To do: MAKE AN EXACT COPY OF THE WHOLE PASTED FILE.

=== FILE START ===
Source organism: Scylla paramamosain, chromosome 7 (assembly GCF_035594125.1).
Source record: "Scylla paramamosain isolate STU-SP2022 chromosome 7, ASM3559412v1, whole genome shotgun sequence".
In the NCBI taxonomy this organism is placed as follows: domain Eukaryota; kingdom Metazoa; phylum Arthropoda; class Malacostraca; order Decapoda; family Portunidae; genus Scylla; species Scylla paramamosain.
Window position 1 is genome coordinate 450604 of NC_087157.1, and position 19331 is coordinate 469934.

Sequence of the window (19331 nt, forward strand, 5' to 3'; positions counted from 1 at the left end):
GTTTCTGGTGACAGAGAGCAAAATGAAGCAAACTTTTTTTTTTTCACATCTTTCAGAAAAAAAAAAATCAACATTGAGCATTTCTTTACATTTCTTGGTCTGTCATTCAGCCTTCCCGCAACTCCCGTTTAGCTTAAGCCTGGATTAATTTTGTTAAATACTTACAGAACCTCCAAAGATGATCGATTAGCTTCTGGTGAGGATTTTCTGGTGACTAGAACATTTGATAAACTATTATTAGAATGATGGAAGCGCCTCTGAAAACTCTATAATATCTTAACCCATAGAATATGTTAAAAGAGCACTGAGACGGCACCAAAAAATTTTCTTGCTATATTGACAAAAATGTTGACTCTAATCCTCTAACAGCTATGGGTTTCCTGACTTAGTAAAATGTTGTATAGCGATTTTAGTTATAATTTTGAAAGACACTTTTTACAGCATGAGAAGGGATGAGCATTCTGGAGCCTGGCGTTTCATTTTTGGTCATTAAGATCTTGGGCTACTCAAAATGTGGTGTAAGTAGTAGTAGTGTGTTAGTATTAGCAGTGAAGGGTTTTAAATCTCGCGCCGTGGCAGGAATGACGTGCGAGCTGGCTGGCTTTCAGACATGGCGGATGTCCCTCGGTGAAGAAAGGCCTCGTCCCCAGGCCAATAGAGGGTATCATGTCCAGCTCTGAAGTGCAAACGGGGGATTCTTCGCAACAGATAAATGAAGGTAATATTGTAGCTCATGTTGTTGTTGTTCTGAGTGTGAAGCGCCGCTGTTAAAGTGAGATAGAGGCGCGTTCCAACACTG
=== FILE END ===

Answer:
Source organism: Scylla paramamosain, chromosome 7 (assembly GCF_035594125.1).
Source record: "Scylla paramamosain isolate STU-SP2022 chromosome 7, ASM3559412v1, whole genome shotgun sequence".
In the NCBI taxonomy this organism is placed as follows: domain Eukaryota; kingdom Metazoa; phylum Arthropoda; class Malacostraca; order Decapoda; family Portunidae; genus Scylla; species Scylla paramamosain.
Window position 1 is genome coordinate 450604 of NC_087157.1, and position 19331 is coordinate 469934.

Sequence of the window (19331 nt, forward strand, 5' to 3'; positions counted from 1 at the left end):
GTTTCTGGTGACAGAGAGCAAAATGAAGCAAACTTTTTTTTTTTCACATCTTTCAGAAAAAAAAAAATCAACATTGAGCATTTCTTTACATTTCTTGGTCTGTCATTCAGCCTTCCCGCAACTCCCGTTTAGCTTAAGCCTGGATTAATTTTGTTAAATACTTACAGAACCTCCAAAGATGATCGATTAGCTTCTGGTGAGGATTTTCTGGTGACTAGAACATTTGATAAACTATTATTAGAATGATGGAAGCGCCTCTGAAAACTCTATAATATCTTAACCCATAGAATATGTTAAAAGAGCACTGAGACGGCACCAAAAAATTTTCTTGCTATATTGACAAAAATGTTGACTCTAATCCTCTAACAGCTATGGGTTTCCTGACTTAGTAAAATGTTGTATAGCGATTTTAGTTATAATTTTGAAAGACACTTTTTACAGCATGAGAAGGGATGAGCATTCTGGAGCCTGGCGTTTCATTTTTGGTCATTAAGATCTTGGGCTACTCAAAATGTGGTGTAAGTAGTAGTAGTGTGTTAGTATTAGCAGTGAAGGGTTTTAAATCTCGCGCCGTGGCAGGAATGACGTGCGAGCTGGCTGGCTTTCAGACATGGCGGATGTCCCTCGGTGAAGAAAGGCCTCGTCCCCAGGCCAATAGAGGGTATCATGTCCAGCTCTGAAGTGCAAACGGGGGATTCTTCGCAACAGATAAATGAAGGTAATATTGTAGCTCATGTTGTTGTTGTTCTGAGTGTGAAGCGCCGCTGTTAAAGTGAGATAGAGGCGCGTTCCAACACTG